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Hassam exhibit at Peabody Essex leaves lasting impression

Now through Nov. 6, let the Peabody Essex Museum make an impression on you! Co-organized with the North Carolina Museum of Art in cooperation with the Shoals Marine Laboratory of Maine, the PEM presents the Childe Hassam exhibition designed to immerse guests in a multi-sensory, multi-disciplinary experience of more than 40 of the prolific American Impressionist’s finest works.

Entering the second floor gallery of the Museum, visitors are wrapped in time and place by a floor-to-ceiling black and white panorama of life in the summer colony of Appledore. With Star Island, Appledore is known as a part of the Isle of Shoals. Appledore, the largest island in the Atlantic’s archipelago, is where Boston-born, Lowell Institute-trained Hassam spent most summers between 1886-1916. There he inhaled the salt air and basked in the light of coastal New England.

As Hassam first experienced the idyllic shoal he was drawn to paint the garden of his greatest champion; gardener, poet, painter and local celebrity Celia Thaxter. Her 1894 book, An Island Garden, was illustrated by Hassam. For him her garden stage overlooking Babb’s Rock commingled sumptuous vegetation and romantic sea air. Today’s archaeologists studying the logistics of Hassam’s impressionistic masterworks have articulated the margins of Thaxter’s vintage garden. Using heirloom seeds in eggshells and a passive rain water system, students from the University of New Hampshire working in the Shoals Marine Lab have restored the garden to its original charms.

In the late 1800s through the turn of the century, visitors of the Isles of Shoals enjoyed the halcyon summer enclave rubbing elbows on a 500-foot piazza at the grand Appledore House. At that time it was a resort of artists, musicians, sail boaters, Salon thinkers, and tennis players. The clustered colonists gazed toward granite clefts, rolling lawns and tidal pools onto the deep blue wilds of the Atlantic Ocean. Hassan’s brush strokes captured impressions of those color-filled vistas but never the colorful visitors.

American Impressionist: Childe Hassam and the Isle of Shoals (Courtesy of the Peabody Essex Museum)

American Impressionist: Childe Hassam and the Isle of Shoals (Courtesy of the Peabody Essex Museum)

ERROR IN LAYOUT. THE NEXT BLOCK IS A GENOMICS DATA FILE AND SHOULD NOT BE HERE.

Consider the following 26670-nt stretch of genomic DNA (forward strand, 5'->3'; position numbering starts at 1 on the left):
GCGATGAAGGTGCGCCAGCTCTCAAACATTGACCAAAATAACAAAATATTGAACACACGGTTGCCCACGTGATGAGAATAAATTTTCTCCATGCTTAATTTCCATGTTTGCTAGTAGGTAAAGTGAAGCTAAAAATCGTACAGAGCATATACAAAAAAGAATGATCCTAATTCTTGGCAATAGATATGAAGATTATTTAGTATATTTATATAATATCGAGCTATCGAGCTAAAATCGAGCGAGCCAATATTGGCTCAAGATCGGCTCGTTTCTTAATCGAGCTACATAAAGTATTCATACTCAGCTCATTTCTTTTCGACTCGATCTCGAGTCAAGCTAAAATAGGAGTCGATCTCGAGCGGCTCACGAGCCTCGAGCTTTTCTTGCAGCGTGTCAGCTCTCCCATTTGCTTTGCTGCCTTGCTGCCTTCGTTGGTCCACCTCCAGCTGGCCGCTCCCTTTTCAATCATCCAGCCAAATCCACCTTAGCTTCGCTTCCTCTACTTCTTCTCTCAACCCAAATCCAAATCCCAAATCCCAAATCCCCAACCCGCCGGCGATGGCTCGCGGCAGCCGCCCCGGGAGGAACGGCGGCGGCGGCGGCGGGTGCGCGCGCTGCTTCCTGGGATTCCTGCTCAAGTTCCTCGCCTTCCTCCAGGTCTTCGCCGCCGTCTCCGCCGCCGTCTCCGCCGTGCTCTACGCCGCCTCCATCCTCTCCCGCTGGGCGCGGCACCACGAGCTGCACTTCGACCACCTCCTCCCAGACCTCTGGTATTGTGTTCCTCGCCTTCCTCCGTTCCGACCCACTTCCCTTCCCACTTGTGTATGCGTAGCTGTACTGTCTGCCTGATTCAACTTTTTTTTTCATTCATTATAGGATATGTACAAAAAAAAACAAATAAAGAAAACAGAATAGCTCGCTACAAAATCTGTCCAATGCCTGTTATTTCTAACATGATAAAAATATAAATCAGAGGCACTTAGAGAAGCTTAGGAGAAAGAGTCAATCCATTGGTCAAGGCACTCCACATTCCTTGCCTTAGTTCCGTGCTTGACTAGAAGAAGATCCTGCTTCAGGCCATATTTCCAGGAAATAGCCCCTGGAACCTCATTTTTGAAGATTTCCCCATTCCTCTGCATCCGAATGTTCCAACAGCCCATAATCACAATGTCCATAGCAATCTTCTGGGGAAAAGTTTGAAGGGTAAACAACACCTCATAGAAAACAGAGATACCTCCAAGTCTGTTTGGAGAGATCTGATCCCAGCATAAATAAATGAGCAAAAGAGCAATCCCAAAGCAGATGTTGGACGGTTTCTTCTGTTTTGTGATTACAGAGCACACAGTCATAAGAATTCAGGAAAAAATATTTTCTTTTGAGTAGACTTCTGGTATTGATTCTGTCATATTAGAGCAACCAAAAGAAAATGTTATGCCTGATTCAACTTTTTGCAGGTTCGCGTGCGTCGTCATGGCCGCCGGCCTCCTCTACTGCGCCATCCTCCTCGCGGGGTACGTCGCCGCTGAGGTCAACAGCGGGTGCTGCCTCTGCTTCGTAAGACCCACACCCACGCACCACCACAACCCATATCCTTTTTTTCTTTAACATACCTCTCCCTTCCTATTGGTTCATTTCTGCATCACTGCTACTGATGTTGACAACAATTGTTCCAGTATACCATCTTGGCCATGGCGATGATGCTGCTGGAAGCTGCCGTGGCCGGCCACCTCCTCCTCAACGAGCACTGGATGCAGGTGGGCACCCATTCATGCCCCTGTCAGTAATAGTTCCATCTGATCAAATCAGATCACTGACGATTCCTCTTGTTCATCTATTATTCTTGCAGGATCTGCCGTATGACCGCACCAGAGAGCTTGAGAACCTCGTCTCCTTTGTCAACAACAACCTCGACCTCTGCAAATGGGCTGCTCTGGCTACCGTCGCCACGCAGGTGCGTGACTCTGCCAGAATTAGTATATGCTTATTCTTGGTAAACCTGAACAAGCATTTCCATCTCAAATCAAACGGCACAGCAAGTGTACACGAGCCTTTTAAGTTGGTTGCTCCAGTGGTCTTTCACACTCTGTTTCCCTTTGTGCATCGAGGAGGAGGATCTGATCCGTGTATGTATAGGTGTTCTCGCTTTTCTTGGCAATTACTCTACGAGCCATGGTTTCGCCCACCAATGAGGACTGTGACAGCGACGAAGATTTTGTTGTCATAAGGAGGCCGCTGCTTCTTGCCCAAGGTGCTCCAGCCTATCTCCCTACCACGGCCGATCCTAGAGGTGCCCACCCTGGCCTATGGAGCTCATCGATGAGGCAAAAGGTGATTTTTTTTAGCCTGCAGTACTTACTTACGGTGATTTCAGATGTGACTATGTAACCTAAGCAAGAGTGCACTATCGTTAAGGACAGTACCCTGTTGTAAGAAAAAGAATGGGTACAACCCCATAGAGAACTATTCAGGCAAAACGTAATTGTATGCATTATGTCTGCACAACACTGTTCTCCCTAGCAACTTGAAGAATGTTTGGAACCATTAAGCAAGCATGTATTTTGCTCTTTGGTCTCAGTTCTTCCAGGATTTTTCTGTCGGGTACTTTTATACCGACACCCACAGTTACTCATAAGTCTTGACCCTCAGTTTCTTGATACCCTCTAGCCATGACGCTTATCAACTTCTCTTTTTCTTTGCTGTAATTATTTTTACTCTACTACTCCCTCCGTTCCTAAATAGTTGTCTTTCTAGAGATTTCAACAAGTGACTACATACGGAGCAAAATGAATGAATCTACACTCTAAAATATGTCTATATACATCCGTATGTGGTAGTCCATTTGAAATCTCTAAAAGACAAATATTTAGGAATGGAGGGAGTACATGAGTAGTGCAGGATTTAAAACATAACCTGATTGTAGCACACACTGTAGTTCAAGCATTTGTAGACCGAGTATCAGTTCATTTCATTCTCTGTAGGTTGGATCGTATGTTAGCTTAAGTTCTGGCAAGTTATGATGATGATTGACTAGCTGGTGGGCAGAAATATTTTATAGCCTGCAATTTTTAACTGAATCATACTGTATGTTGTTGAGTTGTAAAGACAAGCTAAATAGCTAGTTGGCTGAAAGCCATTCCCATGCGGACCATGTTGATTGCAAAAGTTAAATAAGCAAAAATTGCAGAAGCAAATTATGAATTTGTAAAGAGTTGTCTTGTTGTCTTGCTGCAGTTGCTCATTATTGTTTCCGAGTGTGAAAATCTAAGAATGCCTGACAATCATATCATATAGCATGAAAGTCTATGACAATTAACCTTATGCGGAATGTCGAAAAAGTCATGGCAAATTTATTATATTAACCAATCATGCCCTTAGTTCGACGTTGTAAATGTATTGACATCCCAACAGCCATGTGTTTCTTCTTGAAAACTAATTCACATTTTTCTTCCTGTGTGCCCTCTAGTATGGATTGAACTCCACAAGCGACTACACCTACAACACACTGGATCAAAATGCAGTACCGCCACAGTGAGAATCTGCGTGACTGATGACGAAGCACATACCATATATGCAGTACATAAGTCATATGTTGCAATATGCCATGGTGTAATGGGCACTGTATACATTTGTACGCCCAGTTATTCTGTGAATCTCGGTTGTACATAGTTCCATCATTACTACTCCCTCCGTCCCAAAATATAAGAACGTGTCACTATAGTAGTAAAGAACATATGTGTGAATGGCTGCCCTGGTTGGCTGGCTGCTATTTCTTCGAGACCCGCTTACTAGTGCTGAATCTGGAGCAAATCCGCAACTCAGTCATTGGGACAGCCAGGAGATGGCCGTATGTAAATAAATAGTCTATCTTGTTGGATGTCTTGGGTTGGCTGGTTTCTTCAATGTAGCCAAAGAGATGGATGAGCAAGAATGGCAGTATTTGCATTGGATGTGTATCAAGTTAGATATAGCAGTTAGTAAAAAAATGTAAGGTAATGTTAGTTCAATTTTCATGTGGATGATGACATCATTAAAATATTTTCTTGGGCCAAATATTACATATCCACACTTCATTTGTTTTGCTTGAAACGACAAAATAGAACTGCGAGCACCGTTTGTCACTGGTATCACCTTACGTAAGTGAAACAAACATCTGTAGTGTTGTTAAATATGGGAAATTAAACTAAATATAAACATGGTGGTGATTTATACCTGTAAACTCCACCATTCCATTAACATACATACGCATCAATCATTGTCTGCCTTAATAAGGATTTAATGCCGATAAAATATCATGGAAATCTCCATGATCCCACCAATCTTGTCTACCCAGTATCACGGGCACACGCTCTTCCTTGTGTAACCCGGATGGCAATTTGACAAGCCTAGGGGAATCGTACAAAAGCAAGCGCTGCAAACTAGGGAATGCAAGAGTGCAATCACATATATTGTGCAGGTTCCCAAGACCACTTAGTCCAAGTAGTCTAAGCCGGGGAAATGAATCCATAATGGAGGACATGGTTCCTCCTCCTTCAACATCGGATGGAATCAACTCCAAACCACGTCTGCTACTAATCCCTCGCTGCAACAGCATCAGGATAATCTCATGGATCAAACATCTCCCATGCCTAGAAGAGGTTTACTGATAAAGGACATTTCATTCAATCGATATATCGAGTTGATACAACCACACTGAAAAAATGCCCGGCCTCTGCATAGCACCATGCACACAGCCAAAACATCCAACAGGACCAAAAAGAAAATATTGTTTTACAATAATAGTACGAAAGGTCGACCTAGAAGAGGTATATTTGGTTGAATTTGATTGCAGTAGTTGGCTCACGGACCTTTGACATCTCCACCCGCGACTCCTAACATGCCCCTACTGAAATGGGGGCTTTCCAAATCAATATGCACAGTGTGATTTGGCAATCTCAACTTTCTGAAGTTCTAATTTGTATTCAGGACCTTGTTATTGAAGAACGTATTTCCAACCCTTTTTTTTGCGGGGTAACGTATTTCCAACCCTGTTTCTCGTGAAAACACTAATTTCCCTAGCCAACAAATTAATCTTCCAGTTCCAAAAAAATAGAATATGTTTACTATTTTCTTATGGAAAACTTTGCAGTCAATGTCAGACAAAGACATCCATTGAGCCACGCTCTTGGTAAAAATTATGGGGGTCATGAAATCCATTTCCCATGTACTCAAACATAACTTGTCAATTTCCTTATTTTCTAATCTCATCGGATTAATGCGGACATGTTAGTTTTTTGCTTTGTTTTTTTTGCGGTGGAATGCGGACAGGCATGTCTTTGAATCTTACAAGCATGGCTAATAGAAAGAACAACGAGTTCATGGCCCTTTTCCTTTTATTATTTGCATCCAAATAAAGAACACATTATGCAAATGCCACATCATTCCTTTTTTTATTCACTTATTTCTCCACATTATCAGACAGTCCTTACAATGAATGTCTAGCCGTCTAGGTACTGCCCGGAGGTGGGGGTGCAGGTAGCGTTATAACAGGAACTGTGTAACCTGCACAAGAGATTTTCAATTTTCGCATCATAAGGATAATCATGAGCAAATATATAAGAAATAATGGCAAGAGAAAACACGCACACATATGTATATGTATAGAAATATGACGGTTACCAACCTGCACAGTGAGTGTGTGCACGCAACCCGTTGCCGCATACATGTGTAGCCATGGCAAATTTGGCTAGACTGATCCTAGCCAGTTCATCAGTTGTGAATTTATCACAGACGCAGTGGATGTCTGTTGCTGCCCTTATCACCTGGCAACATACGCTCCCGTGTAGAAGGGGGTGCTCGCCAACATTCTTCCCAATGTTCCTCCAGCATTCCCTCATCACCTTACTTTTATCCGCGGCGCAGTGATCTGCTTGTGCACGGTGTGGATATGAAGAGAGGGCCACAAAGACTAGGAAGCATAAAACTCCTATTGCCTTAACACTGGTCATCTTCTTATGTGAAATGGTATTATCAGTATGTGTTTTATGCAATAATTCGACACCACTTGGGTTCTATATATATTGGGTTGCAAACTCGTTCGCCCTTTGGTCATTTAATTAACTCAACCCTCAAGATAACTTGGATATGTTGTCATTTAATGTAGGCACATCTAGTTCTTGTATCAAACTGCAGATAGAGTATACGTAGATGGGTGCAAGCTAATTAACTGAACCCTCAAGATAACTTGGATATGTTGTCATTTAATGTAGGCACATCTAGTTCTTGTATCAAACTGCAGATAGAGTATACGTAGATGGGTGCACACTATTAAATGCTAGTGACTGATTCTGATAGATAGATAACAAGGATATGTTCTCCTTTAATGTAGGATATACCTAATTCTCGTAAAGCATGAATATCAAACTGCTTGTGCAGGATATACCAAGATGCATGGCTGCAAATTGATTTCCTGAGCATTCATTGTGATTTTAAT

So captivated by the ever-changing, never-changing coast was Hassam, over 30 years he painted the Isle in every imaginable permutation. With a nod to Whistler, his mastery of Impressionism rivals European artists somehow transcending their vision, mixing pragmatic New England shards with vapor and light. The work of this relative of Nathaniel Hawthorne, as presented by the Peabody Essex Museum, is an ethereal opus of earth, sea and sky. The PEM says his en plain air paintings “created a body of work that remains a pinnacle of American Impressionism.”

Enhancing interpretations of the virtuoso’s work, acoustic sounds of crashing waves and calling birds serenade Museum guests as they wander galleries surrounded by resplendent paintings and photographs of the Isles. The presentation is new with a familiarity New Englanders will recognize.

The photographic compliment to the watercolor and oil paintings of the exhibit include a black-and-white thesis of Appledore by contemporary artist Alex de Steiguer. Like Hassam, de Steiger says she experiences the Shoals raw, organic, monumentality by revisiting and studying aspects of Appledore over an extended period of time. Unlike Hassam’s gregarious summer studies, de Steiger’s time is somewhat cloistered on the Shoals, spending the past 19 years as the winter caretaker of the Star Island Family Conference and Retreat Center.

Dr. Jennifer Seavey, of Shoals Marine Laboratory and an undergraduate teaching center for Cornell University and the University of New Hampshire, sees Appledore as a place where science and art meet. Standing alongside Moonlight, her favorite painting in the exhibit, the doctor explains an evolution of the eco-system captured in this shimmering image of oil on canvas.

As a marine scientist working on the Island, she sees the configuration of the rocks Hassam painted, assessing the tide line, the full moon and cloud formation; she says she can tell by the sea and sky, this was a time of calm before a storm. Dr. Seavey records with her students of the Marine Lab changes in the bird and fish populations on and around the Isle of Shoals. In the hundred years since Hassam painted the calm of Moonlight, significant declines in the fish and bird populations have been documented. Dr. Seavey attributes those population declines to the storm of global warming.




Extending the visual postcard that is this exhibit, capturing the special intercourse of uniquely New England elements, the PEM includes a set of gallery rocking chairs from which to reflect on the vistas of this tour de force presentation. There’s also a writing table and a collection of note cards to send to anyone who may be interested in contemplating the ever-changing, never-changing coastal images of Childe Hassam’s Isle of Shoals.

American Impressionist: Childe Hassam and the Isles of Shoals is on view at the Peabody Essex Museum in Salem, Mass. now through Nov. 6.

For details visit PEM.org or call 978-745-9500 or toll free at 866-745-1876; hearing impaired 978-749-3649.

Contact Diane Kilgore at [email protected].

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